The Neglected Thoracic Spine

People don’t ignore the thoracic spine willfully, they’re usually unaware of the distinctions between the different segments of the vertebral column. The thoracic spine is often the neglected section stuck between the much more talked about lumbar spine and the always-painful cervical spine. A common misconception is that the thoracic spine is meant to be immobile because it plays an important role in holding the body upright and provides protection for the vital organs in the chest. That may be true for the most part, however it does not necessarily have to be the case.  Mainstream thoracic spine awareness is fairly recent and it’s about time we give it the attention that it deserves.

In my many years of practice as a physical therapist, I’ve seen numerous patients with immobile thoracic spines. Victims of this affliction are usually those having a desk job or who use the computer all day. The result is having poor postures- shoulders slumped and rounded when they walk, sit, or stand. They have trouble doing a proper squat by keeping their chest up when lifting heavy things off the ground. Another complaint is having lower back or neck pain when twisting or doing rotational movements, as well as nagging shoulder pain that flares up during workouts or overhead activities. I myself have had a nagging low back pain after having 2 kids in the span of 3 years. I’ve been working on my core strength, lower extremity flexibility and doing some lumbar rotation stretches (which only provided minimal and temporary relief), not realizing that my main problem is coming from my immobile thoracic spine (a result of 3 years worth of breastfeeding and carrying babies). Since I started focusing on introducing thoracic mobility to my usual program, I have noticed a significant relief of my low back pain.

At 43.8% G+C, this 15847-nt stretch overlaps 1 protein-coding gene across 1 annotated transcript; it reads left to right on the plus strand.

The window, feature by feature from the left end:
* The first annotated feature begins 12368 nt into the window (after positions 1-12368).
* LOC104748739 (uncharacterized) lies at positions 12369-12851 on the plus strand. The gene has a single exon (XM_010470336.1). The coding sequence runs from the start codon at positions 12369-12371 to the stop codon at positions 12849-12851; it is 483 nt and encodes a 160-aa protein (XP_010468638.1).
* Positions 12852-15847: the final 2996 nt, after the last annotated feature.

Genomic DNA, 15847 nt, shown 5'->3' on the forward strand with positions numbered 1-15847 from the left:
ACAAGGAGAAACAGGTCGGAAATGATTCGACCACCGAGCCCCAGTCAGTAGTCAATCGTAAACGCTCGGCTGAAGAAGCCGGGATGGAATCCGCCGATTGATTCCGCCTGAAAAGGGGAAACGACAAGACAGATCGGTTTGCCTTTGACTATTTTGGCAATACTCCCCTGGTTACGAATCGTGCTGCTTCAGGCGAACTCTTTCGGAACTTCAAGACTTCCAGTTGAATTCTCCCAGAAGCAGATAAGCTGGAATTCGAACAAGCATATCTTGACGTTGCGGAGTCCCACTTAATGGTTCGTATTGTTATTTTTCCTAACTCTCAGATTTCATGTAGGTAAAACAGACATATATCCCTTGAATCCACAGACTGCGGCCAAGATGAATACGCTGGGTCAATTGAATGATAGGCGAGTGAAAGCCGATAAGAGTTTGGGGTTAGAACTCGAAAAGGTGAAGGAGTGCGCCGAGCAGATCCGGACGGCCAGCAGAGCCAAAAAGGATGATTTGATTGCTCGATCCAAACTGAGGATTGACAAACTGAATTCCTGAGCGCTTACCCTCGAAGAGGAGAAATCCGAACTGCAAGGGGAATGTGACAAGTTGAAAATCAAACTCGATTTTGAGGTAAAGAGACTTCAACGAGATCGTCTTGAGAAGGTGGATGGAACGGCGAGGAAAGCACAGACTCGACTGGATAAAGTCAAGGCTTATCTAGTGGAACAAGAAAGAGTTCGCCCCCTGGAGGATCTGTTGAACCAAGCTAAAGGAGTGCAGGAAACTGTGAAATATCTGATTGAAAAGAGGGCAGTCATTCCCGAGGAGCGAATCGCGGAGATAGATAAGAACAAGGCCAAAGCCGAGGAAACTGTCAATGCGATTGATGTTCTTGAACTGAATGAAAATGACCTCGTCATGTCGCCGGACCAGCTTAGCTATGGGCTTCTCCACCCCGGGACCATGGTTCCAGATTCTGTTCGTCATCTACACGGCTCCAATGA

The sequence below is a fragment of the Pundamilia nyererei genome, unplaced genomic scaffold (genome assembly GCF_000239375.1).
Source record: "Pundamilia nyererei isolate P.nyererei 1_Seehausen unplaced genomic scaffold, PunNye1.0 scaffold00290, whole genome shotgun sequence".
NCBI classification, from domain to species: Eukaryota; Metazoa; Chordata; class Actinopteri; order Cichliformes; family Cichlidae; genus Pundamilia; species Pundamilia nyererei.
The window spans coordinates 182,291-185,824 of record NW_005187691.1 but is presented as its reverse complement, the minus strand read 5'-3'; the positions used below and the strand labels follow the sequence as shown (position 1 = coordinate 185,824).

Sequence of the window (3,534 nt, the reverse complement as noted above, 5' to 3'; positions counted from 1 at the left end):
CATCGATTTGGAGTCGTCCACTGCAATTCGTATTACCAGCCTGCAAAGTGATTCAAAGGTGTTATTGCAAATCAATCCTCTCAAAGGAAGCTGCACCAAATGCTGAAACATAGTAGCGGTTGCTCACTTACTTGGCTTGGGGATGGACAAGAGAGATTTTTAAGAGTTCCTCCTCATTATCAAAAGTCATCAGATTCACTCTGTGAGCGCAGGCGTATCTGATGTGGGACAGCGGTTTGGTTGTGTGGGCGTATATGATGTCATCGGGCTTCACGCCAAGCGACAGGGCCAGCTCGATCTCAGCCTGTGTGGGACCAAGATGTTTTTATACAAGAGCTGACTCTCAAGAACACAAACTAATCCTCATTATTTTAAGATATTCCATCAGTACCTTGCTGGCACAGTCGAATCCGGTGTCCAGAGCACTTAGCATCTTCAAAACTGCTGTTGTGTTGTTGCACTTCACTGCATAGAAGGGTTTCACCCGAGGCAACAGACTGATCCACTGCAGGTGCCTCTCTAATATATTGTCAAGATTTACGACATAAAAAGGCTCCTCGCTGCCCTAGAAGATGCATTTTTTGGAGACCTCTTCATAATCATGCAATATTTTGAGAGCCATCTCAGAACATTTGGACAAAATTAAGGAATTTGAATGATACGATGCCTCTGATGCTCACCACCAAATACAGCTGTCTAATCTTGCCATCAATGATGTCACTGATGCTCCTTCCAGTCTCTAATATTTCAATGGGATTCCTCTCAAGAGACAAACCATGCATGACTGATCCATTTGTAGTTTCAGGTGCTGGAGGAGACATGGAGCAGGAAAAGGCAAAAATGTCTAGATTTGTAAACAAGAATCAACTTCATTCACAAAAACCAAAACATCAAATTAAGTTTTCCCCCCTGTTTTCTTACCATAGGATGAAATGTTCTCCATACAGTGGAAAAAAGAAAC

The general public is familiar with “lower back pain” (probably because it hurts on a regular basis!) and they know “spine,” but that’s usually it. Erroneously, they bend at the low back, misusing the lumbar spine, while the thoracic spine suffers an excessive curve from misuse. As a result, a nation of chronic “shoulder slumpers” has developed, and when those “slumpers” attempt to lift heavy things, pick up groceries, and throw footballs with their immobile, underutilized thoracic spines, bigger, acute injuries arise.

What many people don’t know is that the lumbar spine has very little rotation.  It is built for stability. It’s supposed to support the weight of the body.  It is not meant to twist, bend, nor do all sorts of the acts that active, thoracically-immobile folks expect it to. It can move, obviously, but it’s not meant to be wildly mobile. It’s meant to be solid, reliable. Low back twisting stretches may feel great and relieve low back tension in the short term, however, they may actually aggravate back pain in the long run, creating extra slack in an area where it is not needed. The thoracic spine on the other hand is built for rotation, flexion, and extension. It is highly mobile- or, rather, it has the potential for lots of mobility. Because of its mobility, the thoracic spine must be used, must be moved. But it has to be known.

Having increased thoracic mobility will result in a natural scapular action during overhead movements, thus reducing the chance of rotator cuff impingement. The chance of injury will decrease, as the placement of overhead weights will be more stable.  Air volume in the lungs will also increase, as well as speed, strength and explosiveness of movements, as the pressure is not placed upon the lumbar spine, and it is now allowed to provide stability, rather than make up for your lack of mobility.

In order to increase thoracic mobility, ask your Physical Therapist for appropriate exercises. One of the most common is foam rolling. There are also exercises that can be performed lying on lacrosse or tennis balls. Improved spinal posture not only makes us appear more confident aesthetically, but also keeps us more mobile and comfortable while performing exercises and normal daily activities, reducing our risk of pain and injuries.

By: Cecilia Manubay, PT 

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